“So, what’s become of Perry and Conrad?” I asked. “I didn’t see any of you yesterday and now the guys seem to have deserted you. Will they be coming here soon?”

“No,” she said, “No chance. They’re off on business, doing their thing. I don’t know what they’re up to. They never tell me nothing. Pisses me off it does. They just go off and leave me for hours and hours. I mean, it’s nice here but when you’ve got friends with you, they shouldn’t just clear off like that, should they?”

“You’ve no idea what their agenda is for today then?”

“The airport, I think. Checking it out. I don’t know for sure though. In one way it’s better without them around, mind you. At least I don’t get Perry lording it all the time and bossing me around.”

“Oh, he’s like that, is he?”

“You’re not kidding. Arrogant sod. Can’t you tell? He works for royalty and he thinks he’s bloody royalty himself. He’s so flash with all his money, he thinks he can do anything. Mind you, they’re as bad as each other when they’re together. Con gets it from Perry. Rubs off on him, I suppose. They both treat me like dirt when they’re together.”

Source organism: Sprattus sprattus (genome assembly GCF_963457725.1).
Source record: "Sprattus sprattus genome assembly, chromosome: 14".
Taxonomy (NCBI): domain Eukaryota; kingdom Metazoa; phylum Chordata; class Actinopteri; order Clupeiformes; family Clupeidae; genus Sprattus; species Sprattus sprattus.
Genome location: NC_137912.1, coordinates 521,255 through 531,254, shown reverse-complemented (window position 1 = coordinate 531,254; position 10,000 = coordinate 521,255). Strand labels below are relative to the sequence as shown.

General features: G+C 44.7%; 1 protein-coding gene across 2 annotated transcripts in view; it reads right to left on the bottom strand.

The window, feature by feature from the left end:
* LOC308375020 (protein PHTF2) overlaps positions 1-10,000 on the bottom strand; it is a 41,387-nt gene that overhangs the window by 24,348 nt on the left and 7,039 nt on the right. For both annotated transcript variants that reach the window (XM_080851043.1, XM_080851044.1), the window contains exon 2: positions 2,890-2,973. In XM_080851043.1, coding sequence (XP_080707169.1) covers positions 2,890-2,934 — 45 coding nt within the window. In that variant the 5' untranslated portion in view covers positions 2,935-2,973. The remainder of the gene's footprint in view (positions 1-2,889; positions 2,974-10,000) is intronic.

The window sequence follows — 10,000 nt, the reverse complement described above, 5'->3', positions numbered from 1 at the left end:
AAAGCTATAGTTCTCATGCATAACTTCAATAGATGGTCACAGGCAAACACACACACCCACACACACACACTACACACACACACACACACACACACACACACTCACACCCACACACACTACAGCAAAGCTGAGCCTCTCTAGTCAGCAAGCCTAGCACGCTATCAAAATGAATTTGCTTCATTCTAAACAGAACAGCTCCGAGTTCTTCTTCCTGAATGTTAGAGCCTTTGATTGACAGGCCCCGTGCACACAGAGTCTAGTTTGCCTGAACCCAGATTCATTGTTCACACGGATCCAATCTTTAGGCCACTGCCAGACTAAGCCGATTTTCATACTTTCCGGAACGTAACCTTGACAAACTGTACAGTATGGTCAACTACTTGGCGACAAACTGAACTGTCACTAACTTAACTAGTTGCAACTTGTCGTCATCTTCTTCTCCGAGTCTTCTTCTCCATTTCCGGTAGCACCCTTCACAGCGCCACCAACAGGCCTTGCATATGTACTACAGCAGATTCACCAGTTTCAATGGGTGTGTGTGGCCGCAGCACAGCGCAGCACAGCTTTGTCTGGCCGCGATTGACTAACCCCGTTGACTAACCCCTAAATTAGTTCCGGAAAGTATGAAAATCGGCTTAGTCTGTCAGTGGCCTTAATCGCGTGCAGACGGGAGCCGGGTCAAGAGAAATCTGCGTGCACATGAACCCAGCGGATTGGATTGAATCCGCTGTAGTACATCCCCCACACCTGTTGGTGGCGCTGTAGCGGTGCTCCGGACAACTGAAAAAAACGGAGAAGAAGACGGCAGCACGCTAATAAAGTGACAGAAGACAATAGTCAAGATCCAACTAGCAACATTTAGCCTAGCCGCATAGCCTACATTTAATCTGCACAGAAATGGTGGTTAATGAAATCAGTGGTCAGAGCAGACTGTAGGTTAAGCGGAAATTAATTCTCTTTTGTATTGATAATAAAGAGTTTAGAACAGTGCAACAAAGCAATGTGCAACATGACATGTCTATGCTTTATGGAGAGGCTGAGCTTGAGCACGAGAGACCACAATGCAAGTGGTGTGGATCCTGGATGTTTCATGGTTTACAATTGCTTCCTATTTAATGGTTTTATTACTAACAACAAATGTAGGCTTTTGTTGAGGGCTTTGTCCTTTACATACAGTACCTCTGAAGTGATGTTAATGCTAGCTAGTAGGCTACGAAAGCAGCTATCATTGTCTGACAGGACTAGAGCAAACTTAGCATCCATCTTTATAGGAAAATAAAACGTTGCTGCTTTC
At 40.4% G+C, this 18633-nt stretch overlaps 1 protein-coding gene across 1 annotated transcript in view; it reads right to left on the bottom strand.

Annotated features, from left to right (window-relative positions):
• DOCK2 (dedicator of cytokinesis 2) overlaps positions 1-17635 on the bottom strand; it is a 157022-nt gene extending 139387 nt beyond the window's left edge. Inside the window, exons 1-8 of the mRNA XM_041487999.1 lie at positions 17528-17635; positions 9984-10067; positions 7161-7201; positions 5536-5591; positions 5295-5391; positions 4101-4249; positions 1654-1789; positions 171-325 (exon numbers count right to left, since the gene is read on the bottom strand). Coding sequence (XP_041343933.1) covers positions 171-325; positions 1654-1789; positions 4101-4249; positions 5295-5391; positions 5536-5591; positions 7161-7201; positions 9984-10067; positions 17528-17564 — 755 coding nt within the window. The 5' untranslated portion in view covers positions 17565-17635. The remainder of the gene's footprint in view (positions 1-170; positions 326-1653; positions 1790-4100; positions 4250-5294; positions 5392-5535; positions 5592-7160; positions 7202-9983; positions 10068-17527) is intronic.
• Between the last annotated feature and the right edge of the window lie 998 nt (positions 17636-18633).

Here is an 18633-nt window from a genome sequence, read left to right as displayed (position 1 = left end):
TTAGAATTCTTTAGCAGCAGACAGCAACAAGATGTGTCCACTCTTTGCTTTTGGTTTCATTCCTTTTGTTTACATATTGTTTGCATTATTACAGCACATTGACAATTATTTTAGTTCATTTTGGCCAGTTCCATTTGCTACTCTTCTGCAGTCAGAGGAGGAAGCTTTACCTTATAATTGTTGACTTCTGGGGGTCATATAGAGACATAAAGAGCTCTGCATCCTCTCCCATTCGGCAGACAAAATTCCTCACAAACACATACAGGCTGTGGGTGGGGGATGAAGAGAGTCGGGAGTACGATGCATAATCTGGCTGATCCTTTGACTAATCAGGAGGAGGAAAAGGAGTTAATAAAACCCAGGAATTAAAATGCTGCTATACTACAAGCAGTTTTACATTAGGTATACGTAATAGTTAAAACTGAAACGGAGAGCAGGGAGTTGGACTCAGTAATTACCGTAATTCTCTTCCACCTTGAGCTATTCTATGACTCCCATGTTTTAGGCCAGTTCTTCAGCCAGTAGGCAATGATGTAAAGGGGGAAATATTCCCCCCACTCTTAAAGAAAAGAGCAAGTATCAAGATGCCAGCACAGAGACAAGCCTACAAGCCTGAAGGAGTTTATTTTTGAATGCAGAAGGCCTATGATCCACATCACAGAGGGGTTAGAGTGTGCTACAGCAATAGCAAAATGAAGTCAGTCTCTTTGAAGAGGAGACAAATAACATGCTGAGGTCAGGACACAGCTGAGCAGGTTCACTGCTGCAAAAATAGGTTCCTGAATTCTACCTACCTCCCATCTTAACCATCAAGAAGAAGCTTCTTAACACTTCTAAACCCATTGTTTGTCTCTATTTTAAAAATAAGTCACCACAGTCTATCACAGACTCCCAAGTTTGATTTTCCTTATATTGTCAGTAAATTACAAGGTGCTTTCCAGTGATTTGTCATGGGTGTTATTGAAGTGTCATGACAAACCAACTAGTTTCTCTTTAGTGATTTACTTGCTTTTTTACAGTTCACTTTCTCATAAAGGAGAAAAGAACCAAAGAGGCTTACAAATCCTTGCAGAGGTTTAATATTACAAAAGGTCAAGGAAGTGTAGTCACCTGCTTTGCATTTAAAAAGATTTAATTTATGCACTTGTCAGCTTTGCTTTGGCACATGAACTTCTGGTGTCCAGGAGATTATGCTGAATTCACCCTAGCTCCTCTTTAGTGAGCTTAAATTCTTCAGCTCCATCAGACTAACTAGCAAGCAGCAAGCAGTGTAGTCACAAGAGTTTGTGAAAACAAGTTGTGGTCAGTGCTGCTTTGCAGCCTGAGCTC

“But Con’s OK on his own?”

“Oh yeah, no problem, he’s fine.”

“How long have you known him?”

“Oh ages.” She giggled.

I was trying to figure out whether she knew about Con’s real job.

“Ages?” I queried. “But you’re still in your teens, aren’t you? You mean you’ve been having a relationship for ages?”

“You’re right, I’m 18. And we’ve had a long ‘relationship’ all right.” More giggling and I could positively hear the innuendo as she said that word “relationship”.

“You mean a sexual relationship?”

“Yeah, right.”

“What, from way back, from before you reached the age of consent?”

This time she laughed out loud. “Yeah, ages before. I was 12 when I met him.”

“And it was a full sexual relationship right from then?”